Thomas Jefferson Papers

From Thomas Jefferson to Edmund Bacon, 7 June 1808

Directions for mr Bacon. June 7. 08.

Consider as your first object the keeping a full supply of water to the mill, observing that whenever the water does not run over the waste, you should take your hands and having put in a sufficiency of stone, then carry in earth and tighten till the water runs steadily over the waste. it ought to do this when both mills are running one pair of stones each. Take mr Randolph’s advice on these occasions.

You will furnish mr Maddox, while working on the stable with assisdance, hauling, lime, sand so that I may only have to pay him for laying the stone. I presume mr Dinsmore will let him be of his mess while here. if objected to however, do for him what you can best.

As soon as the sashes are ready for Bedford, furnish mr Randolph 3. of your best hands instead of his watermen who are to carry the sashes, tables & other things up to Lynchburg, and to give notice of their arrival to mr Chisolm, who will then be in Bedford, & will have Jerry’s waggon there, which he must send for the things to Lynchburg. in the mean time they must be lodged at mr Brown’s at Lynchburg.

Jerry is to go to Bedford with his waggon as soon as mr Chisolm goes.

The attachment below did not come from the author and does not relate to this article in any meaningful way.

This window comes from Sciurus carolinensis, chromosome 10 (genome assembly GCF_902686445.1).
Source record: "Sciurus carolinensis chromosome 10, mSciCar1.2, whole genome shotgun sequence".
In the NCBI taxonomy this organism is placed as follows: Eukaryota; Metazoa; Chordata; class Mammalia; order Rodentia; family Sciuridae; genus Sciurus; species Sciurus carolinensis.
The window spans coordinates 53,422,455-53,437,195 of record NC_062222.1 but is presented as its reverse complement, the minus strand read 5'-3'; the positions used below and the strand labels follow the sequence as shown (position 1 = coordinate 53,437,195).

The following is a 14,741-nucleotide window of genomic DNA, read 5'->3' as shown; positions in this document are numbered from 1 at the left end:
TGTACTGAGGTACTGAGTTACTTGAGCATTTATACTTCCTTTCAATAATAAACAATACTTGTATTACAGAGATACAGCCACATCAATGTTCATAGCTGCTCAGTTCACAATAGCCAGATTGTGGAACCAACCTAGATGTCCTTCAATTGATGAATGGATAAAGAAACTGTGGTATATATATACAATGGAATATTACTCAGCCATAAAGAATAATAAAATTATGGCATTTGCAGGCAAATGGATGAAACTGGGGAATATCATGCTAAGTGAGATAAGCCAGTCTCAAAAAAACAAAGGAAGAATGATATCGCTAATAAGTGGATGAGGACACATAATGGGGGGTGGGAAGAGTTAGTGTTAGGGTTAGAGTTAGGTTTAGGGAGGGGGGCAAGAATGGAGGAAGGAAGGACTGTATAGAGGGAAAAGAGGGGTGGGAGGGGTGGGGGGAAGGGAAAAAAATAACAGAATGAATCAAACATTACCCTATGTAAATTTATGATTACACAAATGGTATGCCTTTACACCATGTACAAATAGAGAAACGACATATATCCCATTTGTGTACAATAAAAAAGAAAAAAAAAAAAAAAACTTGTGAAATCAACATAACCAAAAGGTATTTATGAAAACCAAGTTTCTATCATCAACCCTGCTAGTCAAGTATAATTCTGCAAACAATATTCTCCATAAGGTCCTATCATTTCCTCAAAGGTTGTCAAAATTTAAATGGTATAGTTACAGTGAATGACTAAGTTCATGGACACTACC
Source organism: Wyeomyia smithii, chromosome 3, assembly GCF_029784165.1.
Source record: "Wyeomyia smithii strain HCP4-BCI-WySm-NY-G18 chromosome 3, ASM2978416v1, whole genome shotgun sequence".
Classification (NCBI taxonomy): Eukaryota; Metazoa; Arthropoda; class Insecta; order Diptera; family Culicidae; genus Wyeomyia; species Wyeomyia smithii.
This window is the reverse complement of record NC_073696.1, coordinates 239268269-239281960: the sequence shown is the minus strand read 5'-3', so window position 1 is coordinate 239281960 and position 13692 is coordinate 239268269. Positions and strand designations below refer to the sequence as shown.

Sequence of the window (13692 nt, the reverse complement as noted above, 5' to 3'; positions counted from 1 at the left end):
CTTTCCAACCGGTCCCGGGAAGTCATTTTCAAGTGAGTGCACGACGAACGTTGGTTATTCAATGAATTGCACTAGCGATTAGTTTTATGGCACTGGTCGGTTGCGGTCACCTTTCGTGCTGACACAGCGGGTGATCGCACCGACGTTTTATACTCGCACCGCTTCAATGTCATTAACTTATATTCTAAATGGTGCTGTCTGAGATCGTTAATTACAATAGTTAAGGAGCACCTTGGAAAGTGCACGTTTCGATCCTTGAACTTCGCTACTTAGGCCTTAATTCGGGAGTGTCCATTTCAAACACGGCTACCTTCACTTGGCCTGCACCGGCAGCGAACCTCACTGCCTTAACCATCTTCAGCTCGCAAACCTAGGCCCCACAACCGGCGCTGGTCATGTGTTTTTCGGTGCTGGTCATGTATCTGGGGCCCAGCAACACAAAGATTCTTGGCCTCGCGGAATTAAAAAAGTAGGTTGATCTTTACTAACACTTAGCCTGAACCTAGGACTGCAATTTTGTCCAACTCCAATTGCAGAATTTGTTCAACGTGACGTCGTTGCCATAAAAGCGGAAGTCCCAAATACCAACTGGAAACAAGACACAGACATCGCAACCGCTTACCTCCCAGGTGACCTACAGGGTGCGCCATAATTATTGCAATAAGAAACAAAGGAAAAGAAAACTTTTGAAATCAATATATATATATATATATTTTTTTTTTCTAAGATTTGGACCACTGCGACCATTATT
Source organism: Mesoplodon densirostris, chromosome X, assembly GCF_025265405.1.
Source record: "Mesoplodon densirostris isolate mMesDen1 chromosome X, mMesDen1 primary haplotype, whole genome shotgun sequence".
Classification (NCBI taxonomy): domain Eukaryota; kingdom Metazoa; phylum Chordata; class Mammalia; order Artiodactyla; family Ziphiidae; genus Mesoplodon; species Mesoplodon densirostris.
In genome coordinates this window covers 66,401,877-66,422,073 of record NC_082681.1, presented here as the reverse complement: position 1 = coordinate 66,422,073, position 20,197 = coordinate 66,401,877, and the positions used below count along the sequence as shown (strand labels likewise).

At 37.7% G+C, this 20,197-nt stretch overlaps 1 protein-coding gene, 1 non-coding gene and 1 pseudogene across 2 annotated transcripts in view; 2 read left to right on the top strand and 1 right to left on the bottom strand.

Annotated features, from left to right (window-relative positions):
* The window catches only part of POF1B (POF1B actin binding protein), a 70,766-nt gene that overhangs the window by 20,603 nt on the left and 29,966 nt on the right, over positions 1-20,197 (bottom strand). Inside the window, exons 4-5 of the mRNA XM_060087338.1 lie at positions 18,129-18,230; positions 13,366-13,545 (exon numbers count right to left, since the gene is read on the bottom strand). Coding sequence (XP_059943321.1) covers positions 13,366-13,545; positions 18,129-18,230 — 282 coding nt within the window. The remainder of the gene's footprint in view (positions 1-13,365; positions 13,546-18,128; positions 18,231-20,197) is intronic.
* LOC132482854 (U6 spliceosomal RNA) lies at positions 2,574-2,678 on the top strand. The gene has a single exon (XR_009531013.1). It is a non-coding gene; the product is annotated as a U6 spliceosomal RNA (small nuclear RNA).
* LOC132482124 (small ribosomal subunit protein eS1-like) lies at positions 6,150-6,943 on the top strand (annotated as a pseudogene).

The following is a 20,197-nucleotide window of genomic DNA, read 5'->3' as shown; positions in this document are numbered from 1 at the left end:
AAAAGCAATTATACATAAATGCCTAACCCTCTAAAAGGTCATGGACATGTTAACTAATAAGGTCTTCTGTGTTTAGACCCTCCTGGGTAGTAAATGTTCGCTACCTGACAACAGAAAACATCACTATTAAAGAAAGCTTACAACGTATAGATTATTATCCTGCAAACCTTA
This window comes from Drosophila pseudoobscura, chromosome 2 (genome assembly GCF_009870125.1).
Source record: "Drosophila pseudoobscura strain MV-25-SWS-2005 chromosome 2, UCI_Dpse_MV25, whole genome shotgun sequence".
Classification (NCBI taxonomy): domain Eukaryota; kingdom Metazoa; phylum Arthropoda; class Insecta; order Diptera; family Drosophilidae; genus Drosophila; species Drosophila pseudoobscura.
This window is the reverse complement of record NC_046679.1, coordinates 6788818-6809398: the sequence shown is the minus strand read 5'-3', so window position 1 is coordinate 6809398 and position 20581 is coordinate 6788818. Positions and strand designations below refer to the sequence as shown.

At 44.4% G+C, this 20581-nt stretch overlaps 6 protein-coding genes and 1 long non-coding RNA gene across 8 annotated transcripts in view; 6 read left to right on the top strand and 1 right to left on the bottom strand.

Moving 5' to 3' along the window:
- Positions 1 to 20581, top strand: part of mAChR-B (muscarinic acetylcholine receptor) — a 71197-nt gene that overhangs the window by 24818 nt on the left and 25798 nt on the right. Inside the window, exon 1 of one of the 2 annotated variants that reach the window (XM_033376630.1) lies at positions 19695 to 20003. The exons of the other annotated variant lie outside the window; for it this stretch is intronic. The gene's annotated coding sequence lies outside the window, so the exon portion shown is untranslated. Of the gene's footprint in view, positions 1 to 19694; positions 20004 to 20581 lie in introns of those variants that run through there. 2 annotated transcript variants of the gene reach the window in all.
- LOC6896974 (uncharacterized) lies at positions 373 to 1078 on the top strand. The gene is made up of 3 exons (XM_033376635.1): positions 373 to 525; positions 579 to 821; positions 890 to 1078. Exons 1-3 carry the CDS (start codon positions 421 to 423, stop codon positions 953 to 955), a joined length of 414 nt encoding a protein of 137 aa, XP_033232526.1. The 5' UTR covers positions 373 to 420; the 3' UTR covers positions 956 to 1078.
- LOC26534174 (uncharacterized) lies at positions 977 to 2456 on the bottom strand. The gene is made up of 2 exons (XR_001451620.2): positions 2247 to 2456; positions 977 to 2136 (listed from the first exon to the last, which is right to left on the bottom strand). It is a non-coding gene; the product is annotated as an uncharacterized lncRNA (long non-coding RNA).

At harvest give your whole force to mr Randolph to assist in his harvest, the nailers as well as all the rest except Johnny Hemings & Lewis.

Consider the garden as your main business, and push it with all your might, when the interruptions permit.

rake & sweep the Charcoal on the level into little heaps and carry them off. rather do this when the grass seed is ripe

Additional Memorandums for mr Bacon.

When the work at the mill is done, & the fence mended up on the top of the mountain, take as much time with your hands as will fill all the gullies in the field North of the Overseer’s house (called Belfield) with bushes &c. so that they may be filling up by the time we are ready to clean it up. the scalded places should also be covered with bushes.

The orchard below the garden must be entirely cultivated the next year; to wit a part in the Ravenscroft pea, which you will find in a cannister in my closet, a part with Irish potatoes, & the rest with cow-pea, of which there is a patch at mr Freeman’s, to save which great attention must be paid, as they are the last in the neighborhood.

Whiskey is wanted for the house, some for mr Dinsmore, and some sometimes for the people. about 30. galls. will last a year. mr Meriwether or mr Rogers may perhaps each let us have some for nails, or will distill it out of our worst toll wheat.

In building the house for the Nailer, there should be a partition laying off about 8. f. at one end, to keep his nails & rod in.

Get from mr Perry & mr Dinsmore an estimate of all the nails we shall want for the house in Bedford; & when you have no orders to execute for others, let the boys be making them, & keep them separate from all others; & when the waggon goes up at Christmas, send what shall then be ready.

Mr. Higginbotham has all my transportation to & from Richmond under his care. he settles with the watermen & pays them. I do not wish to have any accounts with them.

These rains have possibly spoiled the fodder you had agreed for. you had better see it, & if injured look out in time for more.

Mr. Dinsmore wants Allen’s plank brought up immediately

If you chuse it, you can take your half beef now, killing one for that purpose, & sending the other half to the house or to mr Randolph’s


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